Archive for the ‘Codependency’ Category

We learn how to manipulate or at least impact other people’s emotions early in infancy.  Before we can even speak, we start making a connection between our behavior and our care giver’s reactions.  We have to get people to feed us, change our diapers and pay attention to us.  Our very lives depend on it.

Its no wonder that many of us also get the message that we are responsible for other people’s emotions.  It’s such a short step from understanding that if Mom or Dad is sad or angry, they are not really able to hold and sooth us to thinking that if we want to be held and soothed, we have to help Mom or Dad feel OK, and another short step to believing that we aren’t OK unless our parents are OK.

The perk of this belief is that not only does it help us get our immediate needs met, it also gives us a sense of power and control.  We can make sure our needs get met by “fixing” those around us.  The catch is that people don’t usually like being fixed.  They usually rebel or put up a fight.  More troubling, that sense of power and control that comes from trying to fix others is an illusion.  We can’t fix other people.  We can’t make someone happy when they aren’t, love us when they don’t, exercise when they won’t, or healthy when they are ill.

Perhaps more than any other disease or ailment, Alzheimer’s rubs our noses in our own powerlessness and lack of control, in our utter and complete inability to fix someone.  For me, this means that I have to accept that I cannot “fix” my mother.  I can’t make her happy or help her “keep on the sunny side.”  I can’t take away her fear, sadness, frustration, anger or pain.  I can’t jump start her out of apathy or inspire her to go to exercise, do crafts, or take an interest in anything.  I can’t even make her understand that she needs new shoes because her old ones are worn out or convince her that it’s important to shower every few days.

Against the overpowering force of Alzheimer’s, there is no denying that the only person I can “fix” is me.  And, more frustrating still, that the “fixing” that needs to be done is an inside job.  None of the traditional avoidance strategies work.  I might get some temporary relief if I bury myself in work, zone out watching TV, crank my endorphins up at the gym, buy a new pair of shoes, drink a glass of wine or eat a bar of chocolate, but the painful feelings still come back.  The only way through the feelings is through the feelings.  The only lasting relief comes when I let myself rage at the Alzheimer’s that took my mother away from me, roar at the God who let this happen, scream out my fear, sob out the pain in my broken heart, and let myself feel the love of the Universe flow through me.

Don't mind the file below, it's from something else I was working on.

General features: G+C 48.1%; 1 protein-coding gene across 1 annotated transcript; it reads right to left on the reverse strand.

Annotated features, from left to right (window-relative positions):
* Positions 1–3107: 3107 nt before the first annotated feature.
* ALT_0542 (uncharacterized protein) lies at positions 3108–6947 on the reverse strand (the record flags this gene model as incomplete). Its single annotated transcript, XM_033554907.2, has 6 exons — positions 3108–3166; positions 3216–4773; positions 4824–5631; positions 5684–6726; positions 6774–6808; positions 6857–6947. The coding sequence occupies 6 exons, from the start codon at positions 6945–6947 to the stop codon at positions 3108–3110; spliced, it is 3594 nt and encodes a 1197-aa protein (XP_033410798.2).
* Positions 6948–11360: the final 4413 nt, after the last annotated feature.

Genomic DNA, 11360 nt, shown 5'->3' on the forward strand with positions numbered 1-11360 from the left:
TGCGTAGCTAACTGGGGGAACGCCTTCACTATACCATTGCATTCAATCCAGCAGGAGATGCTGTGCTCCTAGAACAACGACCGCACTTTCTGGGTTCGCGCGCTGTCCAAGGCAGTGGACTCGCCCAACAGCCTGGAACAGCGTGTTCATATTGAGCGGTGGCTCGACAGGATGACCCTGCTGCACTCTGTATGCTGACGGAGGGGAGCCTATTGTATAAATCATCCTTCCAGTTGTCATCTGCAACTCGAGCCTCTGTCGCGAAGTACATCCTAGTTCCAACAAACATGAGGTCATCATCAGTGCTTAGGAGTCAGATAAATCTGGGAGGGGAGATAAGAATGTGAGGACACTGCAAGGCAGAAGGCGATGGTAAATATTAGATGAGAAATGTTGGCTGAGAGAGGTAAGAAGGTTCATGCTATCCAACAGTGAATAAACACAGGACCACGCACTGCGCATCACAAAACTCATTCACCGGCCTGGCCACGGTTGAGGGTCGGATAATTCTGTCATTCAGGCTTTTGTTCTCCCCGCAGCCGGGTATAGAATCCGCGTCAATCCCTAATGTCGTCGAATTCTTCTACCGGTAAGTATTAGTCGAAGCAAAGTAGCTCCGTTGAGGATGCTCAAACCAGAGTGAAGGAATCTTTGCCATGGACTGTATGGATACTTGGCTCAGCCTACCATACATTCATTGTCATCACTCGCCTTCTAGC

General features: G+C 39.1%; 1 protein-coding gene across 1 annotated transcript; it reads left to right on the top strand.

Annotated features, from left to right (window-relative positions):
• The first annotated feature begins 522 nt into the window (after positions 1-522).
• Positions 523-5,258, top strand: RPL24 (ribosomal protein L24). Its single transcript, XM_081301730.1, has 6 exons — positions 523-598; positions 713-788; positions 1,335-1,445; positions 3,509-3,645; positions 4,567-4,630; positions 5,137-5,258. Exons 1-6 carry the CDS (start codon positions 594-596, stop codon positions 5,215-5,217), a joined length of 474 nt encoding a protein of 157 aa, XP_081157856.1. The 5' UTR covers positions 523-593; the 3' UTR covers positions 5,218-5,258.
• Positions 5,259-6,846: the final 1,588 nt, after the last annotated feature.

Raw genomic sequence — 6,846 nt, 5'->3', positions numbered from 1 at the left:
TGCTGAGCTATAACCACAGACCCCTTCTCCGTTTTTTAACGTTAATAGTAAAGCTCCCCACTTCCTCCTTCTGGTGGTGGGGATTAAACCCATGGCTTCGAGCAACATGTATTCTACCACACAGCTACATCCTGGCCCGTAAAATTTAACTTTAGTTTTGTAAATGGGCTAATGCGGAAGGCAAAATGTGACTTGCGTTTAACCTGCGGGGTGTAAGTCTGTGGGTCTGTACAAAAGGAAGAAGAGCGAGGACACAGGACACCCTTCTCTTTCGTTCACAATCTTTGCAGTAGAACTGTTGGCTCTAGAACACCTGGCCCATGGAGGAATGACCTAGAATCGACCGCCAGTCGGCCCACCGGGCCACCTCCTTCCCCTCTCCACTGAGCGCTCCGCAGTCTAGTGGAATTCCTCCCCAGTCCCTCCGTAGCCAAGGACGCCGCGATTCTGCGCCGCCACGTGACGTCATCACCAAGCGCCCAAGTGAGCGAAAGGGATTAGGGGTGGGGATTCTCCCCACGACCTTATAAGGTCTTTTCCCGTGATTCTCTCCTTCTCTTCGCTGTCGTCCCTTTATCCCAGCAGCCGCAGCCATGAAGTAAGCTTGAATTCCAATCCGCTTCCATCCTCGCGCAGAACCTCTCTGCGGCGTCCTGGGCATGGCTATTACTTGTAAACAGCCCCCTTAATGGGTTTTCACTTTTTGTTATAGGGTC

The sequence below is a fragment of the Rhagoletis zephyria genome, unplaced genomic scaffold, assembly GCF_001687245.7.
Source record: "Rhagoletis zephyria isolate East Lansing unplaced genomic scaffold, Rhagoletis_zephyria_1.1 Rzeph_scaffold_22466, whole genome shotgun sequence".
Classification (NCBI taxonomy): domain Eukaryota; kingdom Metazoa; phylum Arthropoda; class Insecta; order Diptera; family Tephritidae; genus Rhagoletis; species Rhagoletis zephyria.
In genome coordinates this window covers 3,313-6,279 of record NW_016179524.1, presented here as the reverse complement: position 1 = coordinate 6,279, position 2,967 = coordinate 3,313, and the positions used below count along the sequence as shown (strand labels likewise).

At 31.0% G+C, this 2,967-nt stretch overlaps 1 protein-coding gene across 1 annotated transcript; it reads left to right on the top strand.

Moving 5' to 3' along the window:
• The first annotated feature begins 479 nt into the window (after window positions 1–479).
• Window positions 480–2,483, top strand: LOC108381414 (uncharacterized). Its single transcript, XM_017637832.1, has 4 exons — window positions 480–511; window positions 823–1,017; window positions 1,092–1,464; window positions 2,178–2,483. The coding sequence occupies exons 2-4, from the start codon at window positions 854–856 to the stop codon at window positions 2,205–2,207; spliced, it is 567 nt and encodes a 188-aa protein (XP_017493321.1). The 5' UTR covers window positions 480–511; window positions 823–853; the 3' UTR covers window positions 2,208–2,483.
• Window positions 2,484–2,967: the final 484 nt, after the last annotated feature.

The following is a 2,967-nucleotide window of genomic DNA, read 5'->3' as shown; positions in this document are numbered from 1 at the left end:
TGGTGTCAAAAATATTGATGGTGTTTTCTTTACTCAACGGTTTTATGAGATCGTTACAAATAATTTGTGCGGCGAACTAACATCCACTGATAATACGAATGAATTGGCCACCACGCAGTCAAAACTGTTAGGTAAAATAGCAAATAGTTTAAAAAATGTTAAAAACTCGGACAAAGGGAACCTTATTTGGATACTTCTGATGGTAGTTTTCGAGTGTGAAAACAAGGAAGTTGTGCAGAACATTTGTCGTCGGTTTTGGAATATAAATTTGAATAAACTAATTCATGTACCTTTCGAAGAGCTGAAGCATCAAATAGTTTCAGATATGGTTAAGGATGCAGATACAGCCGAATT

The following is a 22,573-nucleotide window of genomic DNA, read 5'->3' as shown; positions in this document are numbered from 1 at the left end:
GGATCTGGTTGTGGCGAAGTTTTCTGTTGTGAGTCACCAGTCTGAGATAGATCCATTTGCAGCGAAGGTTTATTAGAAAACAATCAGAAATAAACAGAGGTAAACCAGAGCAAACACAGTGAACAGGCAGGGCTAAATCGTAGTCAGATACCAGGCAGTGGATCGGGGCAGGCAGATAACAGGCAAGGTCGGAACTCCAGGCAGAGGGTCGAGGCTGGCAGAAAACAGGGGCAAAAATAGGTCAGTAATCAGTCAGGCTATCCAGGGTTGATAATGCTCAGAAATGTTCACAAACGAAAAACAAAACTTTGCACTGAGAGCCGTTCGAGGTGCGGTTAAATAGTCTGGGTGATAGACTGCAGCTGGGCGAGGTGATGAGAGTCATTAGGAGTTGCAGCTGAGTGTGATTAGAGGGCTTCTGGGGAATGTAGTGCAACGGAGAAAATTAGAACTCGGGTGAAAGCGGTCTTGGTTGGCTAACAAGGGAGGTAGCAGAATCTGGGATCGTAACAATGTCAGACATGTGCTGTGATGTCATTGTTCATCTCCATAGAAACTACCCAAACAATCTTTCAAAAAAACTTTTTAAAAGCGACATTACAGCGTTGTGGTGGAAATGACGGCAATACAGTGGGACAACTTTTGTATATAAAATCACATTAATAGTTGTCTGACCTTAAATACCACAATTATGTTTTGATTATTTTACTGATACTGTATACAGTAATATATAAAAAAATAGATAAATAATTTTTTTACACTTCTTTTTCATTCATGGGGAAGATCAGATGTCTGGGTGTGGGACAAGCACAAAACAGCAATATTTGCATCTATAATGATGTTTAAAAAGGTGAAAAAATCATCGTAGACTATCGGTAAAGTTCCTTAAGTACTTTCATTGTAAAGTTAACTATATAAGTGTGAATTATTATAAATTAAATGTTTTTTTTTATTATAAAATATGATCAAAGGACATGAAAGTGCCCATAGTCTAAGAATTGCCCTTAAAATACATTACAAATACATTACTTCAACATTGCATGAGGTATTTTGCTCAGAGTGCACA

Most people are aware of the beginning of the Serenity Prayer by Reinhold Niebuhr:

God, give us grace to accept with serenity
the things that cannot be changed,
Courage to change the things
which should be changed,
and the Wisdom to distinguish
the one from the other.

But there is another verse:

Living one day at a time,
Enjoying one moment at a time,
Accepting hardship as a pathway to peace,
Taking, as Jesus did,
This sinful world as it is,
Not as I would have it,
Trusting that You will make all things right,
If I surrender to Your will,
So that I may be reasonably happy in this life,
And supremely happy with You forever in the next.


It is the second verse that gives us the answer for how to deal with losing a parent or loved one to Alzheimer’s.  We can’t fix them.  We can’t save them.  And raging, roaring, screaming, and sobbing only clear the space for an instant in time if we don’t accept life as it is, and fill the space we’ve cleared out with a deeper trust that ultimately, it is all OK, in the cosmic scheme of things, and fill the hole in our hearts with love.




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